Diagnostics of the speech and communication skills in pre-school and elementary-school-aged children.

    Specific correctional individual therapy aimed at getting over:

Articulation – incorrect or improper pronunciation, in which specific sound(s) are missing or pronounced improperly:

    Speech lag – late or slowed speech formation in children;

    Specific difficulties when learning to read, write, or doing math – impaired ability to learn, read or write, or with applying mathematical operations

    Speech impediments as a result of brain damage

    Speech impediments in generalized developmental disorder – autism

    Speech impediments in genetic developmental disorder – Down Syndrome

    Supporting the education of children with Attention-Deficit

    Speech flow impairment

Training for children without speech impediments

    Cognitive skills development

    Enhancing vocabulary

    Developing language culture

    Supporting a faster mastery of reading, writing, and math in pre-school and elementary-school-aged children

Fine motor skills training

What are fine motor skills?

Fine motor skills are the ability to carry out activities which require precise and accurate use of each finger. Fine motor skills include holding and using a pen, pencil, scissors, etc. Motor skills are both significantly influenced by and in their own turn influence the social, emotional, and cognitive dimensions of the child. Newly-developed fine motor skills are considered to dramatically stimulate a child’s cognitive development. As early as 2 years of age children begin to show interest in placing symbols on paper. They become deeply engrossed in making “scribbles”, which are initially uncoordinated and aimless movements, however are often positioned in a way that achieves a certain level of visual balance. Bit by bit this line-drawing becomes more coherent – circles and dots are added to lines as the motor control of the child develops further. The period between and 3 and 4 years of age is thought to be critical in developing fine motor skills. This is the period during which the pincer grab should be mastered. It is precisely during this period that the parent of caregiver needs to show the child the correct way to position the fingers on the writing tool. Repeated practice of this skills is also required.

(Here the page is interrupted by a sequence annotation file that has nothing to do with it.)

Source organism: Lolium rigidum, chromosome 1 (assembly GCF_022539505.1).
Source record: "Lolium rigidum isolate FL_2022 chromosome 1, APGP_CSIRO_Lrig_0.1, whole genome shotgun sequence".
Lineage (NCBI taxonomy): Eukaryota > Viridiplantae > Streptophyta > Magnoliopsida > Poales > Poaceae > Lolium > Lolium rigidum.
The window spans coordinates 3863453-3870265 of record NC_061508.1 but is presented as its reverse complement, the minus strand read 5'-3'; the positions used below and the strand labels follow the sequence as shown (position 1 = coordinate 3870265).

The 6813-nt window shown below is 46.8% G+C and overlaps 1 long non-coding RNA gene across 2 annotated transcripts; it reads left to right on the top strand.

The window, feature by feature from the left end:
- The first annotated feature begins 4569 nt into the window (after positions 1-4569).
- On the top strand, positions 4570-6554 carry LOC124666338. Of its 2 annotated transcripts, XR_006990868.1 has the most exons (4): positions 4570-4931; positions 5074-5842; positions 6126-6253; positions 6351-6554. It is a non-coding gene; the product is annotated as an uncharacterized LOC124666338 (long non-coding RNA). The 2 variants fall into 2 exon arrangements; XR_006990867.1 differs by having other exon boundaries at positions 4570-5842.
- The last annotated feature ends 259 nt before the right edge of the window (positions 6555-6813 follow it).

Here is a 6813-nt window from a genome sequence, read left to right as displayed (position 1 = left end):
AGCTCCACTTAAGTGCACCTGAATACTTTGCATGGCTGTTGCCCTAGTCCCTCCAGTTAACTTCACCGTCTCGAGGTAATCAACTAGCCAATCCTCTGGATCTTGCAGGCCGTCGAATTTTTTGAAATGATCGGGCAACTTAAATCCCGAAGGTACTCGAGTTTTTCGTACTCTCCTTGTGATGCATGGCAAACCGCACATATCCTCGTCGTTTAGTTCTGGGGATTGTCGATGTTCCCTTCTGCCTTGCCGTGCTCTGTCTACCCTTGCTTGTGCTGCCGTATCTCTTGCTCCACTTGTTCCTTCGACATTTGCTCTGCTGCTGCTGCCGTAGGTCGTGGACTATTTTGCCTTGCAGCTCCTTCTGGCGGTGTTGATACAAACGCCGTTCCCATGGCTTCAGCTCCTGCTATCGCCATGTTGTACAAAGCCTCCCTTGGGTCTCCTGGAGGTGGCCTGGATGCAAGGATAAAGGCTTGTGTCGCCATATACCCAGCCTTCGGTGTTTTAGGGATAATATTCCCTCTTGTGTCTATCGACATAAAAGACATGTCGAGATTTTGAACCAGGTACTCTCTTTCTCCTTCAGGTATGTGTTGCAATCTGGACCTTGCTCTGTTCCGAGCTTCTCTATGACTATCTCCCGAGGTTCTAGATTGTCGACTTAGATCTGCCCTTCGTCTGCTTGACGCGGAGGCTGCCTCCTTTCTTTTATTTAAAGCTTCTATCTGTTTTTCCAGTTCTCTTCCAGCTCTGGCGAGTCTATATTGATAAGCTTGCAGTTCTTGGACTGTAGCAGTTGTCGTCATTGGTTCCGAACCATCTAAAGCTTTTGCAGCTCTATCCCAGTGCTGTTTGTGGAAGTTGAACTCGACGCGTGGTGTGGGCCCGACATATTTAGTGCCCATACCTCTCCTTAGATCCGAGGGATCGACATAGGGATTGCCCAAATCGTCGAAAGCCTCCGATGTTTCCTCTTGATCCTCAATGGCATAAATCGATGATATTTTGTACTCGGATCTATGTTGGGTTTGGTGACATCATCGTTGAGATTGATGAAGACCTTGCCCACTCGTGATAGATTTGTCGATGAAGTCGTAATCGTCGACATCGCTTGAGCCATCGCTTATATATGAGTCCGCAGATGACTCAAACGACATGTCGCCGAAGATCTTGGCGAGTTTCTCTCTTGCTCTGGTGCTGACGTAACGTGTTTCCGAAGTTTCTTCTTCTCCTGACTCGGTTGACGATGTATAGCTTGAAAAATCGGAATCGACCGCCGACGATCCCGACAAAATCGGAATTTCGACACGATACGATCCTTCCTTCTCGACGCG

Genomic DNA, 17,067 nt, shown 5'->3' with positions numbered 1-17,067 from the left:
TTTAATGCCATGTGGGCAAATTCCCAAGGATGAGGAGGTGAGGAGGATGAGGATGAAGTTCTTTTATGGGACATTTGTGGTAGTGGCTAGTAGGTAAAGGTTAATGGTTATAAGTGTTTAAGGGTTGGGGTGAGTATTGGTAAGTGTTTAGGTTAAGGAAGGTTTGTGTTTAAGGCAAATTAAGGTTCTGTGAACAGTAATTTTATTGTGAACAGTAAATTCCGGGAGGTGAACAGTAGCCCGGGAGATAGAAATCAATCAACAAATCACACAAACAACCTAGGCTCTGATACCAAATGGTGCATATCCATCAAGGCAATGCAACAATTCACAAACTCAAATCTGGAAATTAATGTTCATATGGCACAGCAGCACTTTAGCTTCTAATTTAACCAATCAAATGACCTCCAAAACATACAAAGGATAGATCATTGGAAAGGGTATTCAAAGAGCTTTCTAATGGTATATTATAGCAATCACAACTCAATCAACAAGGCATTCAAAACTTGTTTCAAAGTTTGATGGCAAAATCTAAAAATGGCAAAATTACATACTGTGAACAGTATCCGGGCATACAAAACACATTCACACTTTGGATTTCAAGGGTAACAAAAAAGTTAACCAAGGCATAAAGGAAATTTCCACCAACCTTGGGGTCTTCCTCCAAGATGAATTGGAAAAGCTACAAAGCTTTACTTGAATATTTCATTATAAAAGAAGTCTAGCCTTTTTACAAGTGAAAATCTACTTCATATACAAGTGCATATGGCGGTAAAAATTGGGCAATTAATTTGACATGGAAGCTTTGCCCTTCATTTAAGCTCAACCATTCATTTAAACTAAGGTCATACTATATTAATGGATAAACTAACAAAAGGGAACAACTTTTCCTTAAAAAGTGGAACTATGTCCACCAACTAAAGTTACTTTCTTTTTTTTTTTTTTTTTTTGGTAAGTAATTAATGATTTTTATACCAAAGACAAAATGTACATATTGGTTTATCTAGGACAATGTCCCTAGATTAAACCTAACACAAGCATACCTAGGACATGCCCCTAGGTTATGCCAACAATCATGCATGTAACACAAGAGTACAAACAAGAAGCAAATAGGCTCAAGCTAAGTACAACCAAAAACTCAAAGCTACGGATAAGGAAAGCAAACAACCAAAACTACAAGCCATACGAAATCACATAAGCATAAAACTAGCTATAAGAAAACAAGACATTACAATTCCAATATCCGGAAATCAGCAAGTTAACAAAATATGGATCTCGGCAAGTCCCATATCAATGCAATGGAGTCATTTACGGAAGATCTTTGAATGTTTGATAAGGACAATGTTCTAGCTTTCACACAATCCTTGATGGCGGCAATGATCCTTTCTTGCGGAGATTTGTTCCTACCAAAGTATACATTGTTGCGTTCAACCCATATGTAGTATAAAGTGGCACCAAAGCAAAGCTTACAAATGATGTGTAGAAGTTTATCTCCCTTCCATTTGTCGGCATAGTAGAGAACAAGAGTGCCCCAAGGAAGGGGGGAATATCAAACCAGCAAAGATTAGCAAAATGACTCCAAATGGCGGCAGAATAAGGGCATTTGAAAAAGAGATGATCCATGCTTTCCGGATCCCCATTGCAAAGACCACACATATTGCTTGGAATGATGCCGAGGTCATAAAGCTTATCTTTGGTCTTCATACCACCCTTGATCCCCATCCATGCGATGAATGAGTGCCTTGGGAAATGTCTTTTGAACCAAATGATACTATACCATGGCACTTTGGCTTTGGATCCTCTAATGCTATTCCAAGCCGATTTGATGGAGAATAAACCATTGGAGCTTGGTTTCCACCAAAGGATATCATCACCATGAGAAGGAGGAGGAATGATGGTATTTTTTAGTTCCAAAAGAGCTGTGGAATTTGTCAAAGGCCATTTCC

The tasks implemented within the fine motor training are known and fun for the children. They include doing jigsaw puzzles, drawing, colouring, using scissors, grabbing and manipulating small objects, gluing and modelling.

Who are fine motor skills trainings suitable for?

    Children whose parents want to give them a better preparation for preschool education.
    Children who need to put more effort into the development of these skills
    Children who are experiencing difficulties in fine motor talks and require some help in improving

Format and duration of fine motor skills training:

The trainings do not usually last long. They include a few consultations in order to determine the level of fine motor skills, during which the parents are given recommendations regarding what tasks they should have their children do at home.

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